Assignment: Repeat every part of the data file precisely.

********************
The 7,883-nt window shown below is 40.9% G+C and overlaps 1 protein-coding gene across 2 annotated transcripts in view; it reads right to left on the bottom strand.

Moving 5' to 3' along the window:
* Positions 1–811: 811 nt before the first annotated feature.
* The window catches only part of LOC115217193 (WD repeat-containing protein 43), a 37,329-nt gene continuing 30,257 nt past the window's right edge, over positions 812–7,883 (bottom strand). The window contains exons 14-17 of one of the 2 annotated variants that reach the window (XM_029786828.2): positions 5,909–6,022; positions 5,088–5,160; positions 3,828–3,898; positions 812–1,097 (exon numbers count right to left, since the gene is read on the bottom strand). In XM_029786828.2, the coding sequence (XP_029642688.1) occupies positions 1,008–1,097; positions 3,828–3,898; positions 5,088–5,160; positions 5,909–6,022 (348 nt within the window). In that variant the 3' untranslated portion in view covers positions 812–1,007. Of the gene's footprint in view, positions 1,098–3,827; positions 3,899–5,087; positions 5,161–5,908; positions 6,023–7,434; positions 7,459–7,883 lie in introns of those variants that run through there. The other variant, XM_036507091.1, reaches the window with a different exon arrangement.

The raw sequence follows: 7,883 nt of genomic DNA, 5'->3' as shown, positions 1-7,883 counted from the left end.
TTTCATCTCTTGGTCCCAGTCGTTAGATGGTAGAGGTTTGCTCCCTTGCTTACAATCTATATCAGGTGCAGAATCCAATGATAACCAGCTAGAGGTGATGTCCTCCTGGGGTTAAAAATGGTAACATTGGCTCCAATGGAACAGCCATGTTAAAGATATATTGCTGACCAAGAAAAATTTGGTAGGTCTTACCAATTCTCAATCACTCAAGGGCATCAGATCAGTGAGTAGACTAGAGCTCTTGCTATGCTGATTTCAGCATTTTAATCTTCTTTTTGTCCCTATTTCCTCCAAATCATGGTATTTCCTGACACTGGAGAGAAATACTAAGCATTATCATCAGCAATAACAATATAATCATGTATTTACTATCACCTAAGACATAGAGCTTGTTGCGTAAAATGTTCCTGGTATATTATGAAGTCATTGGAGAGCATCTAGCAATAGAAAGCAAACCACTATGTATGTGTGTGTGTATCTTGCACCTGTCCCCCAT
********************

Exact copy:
The 7,883-nt window shown below is 40.9% G+C and overlaps 1 protein-coding gene across 2 annotated transcripts in view; it reads right to left on the bottom strand.

Moving 5' to 3' along the window:
* Positions 1–811: 811 nt before the first annotated feature.
* The window catches only part of LOC115217193 (WD repeat-containing protein 43), a 37,329-nt gene continuing 30,257 nt past the window's right edge, over positions 812–7,883 (bottom strand). The window contains exons 14-17 of one of the 2 annotated variants that reach the window (XM_029786828.2): positions 5,909–6,022; positions 5,088–5,160; positions 3,828–3,898; positions 812–1,097 (exon numbers count right to left, since the gene is read on the bottom strand). In XM_029786828.2, the coding sequence (XP_029642688.1) occupies positions 1,008–1,097; positions 3,828–3,898; positions 5,088–5,160; positions 5,909–6,022 (348 nt within the window). In that variant the 3' untranslated portion in view covers positions 812–1,007. Of the gene's footprint in view, positions 1,098–3,827; positions 3,899–5,087; positions 5,161–5,908; positions 6,023–7,434; positions 7,459–7,883 lie in introns of those variants that run through there. The other variant, XM_036507091.1, reaches the window with a different exon arrangement.

The raw sequence follows: 7,883 nt of genomic DNA, 5'->3' as shown, positions 1-7,883 counted from the left end.
TTTCATCTCTTGGTCCCAGTCGTTAGATGGTAGAGGTTTGCTCCCTTGCTTACAATCTATATCAGGTGCAGAATCCAATGATAACCAGCTAGAGGTGATGTCCTCCTGGGGTTAAAAATGGTAACATTGGCTCCAATGGAACAGCCATGTTAAAGATATATTGCTGACCAAGAAAAATTTGGTAGGTCTTACCAATTCTCAATCACTCAAGGGCATCAGATCAGTGAGTAGACTAGAGCTCTTGCTATGCTGATTTCAGCATTTTAATCTTCTTTTTGTCCCTATTTCCTCCAAATCATGGTATTTCCTGACACTGGAGAGAAATACTAAGCATTATCATCAGCAATAACAATATAATCATGTATTTACTATCACCTAAGACATAGAGCTTGTTGCGTAAAATGTTCCTGGTATATTATGAAGTCATTGGAGAGCATCTAGCAATAGAAAGCAAACCACTATGTATGTGTGTGTGTATCTTGCACCTGTCCCCCAT